Did your son check a bag at SEA? That would be additional evidence that he had flown SEA-LAX ("look, I checked a bag with you in SEA at XX:XX and appeared at the desk in LAX at YY:YY, clearly I flew that segment").
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Old Dec 23, 19, 2:09 am
  #10  
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How is this AAirline still in business?
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Old Dec 23, 19, 5:07 am
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Following may have something to do with whole situations. I highly doubt "X'mas Present" is an official (proper) means of upgrade procedure for AA.

Originally Posted by QT31415 View Post
...one had been upgraded at check in to business class as an xmas present..
Where and how did check-in take place? Online, kiosk at the airport, or with an agent at the airport? When you som was upgraded did you specifically heard an agent saying it is a "X'mas present" or did you or your son assumed it is because it is a holiday season?

Or was miles or 500 miles certificates were used for an upgrade where upgrade was obtained via proper channel but an agent said in light hearted manner that it is a "X'mas present" because it is a holiday season?

If an upgrade was not obtained via proper means then it is possible that a reservation system (computer software which manages reservations) has caught that while OP's son was flying SEA-LAX.

OP, if you could explain little more in details in how this upgrade came about.
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Old Dec 23, 19, 5:42 am
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having reread the OP first post... this is odd.. I first thought maybe an award ticket, but OP does not say so....
There has to more to this, then the OP has stated, and its also strange (well not that strange)
the the Agent (so called agent, I have had the unfortunate experience with dealing with them) would not be more helpful.
lets hope the OP comes back with an update or more info
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Old Dec 23, 19, 6:32 am
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It is possible that the boarding scanner goes wrong. I have once fly the Uzbekistan airway, when they still doing the triangle route that include SIN and KUL, some how one group of passengers has one extra/duplicated boarding pass for one ,of their passenger. And some how one of the passenger accidentally use that boarding pass to scan and board the aircraft, while the scanner does not show duplicated boarding pass detected. As a result, the cabin and ground crews just keep recounting, rechecking our boarding pass for two hours, until they realize this issue.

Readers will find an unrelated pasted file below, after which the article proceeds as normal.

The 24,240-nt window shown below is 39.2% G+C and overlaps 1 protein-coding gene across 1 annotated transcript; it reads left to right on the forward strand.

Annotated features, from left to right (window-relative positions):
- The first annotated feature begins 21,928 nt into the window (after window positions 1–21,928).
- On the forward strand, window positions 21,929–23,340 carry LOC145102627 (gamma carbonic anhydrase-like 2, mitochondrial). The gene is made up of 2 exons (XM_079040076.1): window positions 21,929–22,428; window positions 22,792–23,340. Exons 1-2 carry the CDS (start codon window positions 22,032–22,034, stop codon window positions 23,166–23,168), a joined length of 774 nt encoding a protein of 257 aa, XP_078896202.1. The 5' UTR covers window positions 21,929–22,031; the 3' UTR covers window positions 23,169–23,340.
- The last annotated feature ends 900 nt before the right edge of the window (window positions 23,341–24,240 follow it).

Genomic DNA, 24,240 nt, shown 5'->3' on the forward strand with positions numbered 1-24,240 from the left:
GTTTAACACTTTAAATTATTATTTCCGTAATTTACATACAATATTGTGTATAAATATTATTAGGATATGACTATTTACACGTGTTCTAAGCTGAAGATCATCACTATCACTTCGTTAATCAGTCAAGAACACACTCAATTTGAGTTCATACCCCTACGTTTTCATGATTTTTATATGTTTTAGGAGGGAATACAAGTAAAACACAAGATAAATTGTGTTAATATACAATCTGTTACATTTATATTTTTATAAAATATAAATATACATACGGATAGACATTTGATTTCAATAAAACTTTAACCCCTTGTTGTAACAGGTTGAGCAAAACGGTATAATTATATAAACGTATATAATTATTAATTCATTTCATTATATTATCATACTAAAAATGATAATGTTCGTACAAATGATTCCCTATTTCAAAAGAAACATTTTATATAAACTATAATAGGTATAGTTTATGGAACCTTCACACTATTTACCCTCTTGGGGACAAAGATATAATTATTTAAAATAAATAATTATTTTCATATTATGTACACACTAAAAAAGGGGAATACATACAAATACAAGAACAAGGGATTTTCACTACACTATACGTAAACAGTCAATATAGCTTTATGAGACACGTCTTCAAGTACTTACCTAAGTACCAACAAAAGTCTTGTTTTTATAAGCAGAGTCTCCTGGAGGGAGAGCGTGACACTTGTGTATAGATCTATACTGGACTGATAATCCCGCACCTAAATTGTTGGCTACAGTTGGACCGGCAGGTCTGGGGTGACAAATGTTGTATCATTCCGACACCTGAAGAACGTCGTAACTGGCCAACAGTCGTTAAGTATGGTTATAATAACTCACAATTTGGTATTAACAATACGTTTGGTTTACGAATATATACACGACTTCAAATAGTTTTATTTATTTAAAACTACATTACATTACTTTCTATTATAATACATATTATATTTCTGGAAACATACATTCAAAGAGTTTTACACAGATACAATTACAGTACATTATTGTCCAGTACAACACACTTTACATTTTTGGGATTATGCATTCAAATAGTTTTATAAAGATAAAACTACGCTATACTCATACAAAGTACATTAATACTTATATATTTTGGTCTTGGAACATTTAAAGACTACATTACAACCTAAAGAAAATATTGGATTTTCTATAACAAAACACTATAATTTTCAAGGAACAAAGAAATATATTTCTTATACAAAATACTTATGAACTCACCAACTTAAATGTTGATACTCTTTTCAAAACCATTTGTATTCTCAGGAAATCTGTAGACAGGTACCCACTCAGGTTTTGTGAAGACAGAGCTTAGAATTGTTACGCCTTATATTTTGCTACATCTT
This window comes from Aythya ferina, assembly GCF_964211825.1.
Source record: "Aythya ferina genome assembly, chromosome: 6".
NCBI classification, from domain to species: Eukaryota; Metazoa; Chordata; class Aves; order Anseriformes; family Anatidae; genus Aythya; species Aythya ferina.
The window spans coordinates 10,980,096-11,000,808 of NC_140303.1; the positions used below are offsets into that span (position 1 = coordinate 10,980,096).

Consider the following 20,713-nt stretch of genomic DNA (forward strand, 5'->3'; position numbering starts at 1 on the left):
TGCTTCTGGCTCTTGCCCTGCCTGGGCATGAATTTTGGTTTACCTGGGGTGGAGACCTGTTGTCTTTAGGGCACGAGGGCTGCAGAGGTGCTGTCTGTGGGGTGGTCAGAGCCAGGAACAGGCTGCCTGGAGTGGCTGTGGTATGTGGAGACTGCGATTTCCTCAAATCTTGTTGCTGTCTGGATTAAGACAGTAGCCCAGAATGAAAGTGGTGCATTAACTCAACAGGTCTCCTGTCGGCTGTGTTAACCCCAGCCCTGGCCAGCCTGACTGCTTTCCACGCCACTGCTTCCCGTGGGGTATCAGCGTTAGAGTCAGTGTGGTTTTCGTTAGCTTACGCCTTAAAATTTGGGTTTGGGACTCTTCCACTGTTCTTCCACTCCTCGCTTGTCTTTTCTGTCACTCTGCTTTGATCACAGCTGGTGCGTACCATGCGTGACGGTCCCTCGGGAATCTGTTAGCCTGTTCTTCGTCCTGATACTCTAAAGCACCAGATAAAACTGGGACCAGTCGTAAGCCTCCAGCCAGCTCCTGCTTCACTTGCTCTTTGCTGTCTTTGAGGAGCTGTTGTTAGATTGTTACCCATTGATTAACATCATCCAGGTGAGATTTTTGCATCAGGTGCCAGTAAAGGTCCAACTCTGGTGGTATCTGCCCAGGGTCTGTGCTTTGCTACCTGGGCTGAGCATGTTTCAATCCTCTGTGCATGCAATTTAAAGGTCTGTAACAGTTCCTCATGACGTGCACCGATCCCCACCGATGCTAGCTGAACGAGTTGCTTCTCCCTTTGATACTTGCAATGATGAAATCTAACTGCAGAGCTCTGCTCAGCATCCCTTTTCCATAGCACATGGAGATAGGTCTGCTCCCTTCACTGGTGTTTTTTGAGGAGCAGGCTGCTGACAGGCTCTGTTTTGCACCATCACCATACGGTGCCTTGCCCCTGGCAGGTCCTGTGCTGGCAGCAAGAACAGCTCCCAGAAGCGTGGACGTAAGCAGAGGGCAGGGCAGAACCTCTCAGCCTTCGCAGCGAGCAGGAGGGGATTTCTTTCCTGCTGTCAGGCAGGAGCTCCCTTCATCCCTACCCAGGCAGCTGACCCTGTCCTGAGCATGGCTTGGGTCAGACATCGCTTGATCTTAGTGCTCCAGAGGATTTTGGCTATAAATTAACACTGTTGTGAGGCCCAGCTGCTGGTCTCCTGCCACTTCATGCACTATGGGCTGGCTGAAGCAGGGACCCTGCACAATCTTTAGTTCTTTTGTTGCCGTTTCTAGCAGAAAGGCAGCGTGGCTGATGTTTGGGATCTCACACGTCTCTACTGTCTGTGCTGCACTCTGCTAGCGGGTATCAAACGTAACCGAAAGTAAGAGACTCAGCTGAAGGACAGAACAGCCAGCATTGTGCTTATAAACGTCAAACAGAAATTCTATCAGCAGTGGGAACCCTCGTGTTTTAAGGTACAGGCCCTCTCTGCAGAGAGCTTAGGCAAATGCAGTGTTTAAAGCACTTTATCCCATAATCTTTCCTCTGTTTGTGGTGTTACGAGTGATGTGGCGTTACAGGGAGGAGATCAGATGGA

The other possibility is does your son has the habit of using in-ear earphone or noise cancelling headphone? If so he could miss some announcement that calling him for verification purpose after the boarding. This could also be happened since in my office, a lots of colleague who are using earphone/headphone during work are unable to hear the door bell at all. Although they sit much closer to the door than me, but I am able to hear the bell sound even I'm wearing my headphone.
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Old Dec 23, 19, 6:55 am
  #14  
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In the past I've had the remainder of my flights cancelled because I made a connection (arriving late) that AA (it's systems) didn't think I would make. On the return I was able to get the ticket restored and at the AC my upgrade back (actually to F on a 3 class plane). This happened to me again and that time I proactively called AA and got the ticket restored on the phone. These things do happen occasionally and AA should be able to easily restore flight, however, seats and upgrades may be lost.
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Old Dec 23, 19, 8:34 am
  #15  
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There has to be more to this story. The son arrived at LAX, spent time with customer service, then called his father, who spent 40 minutes on the phone with AA, and then the son still had time to buy a seat on the original LAX-DFW-LIM flights?

Everything else aside, there’s no way the agent couldn’t have restored or rebooked the original itinerary if it was available for purchase.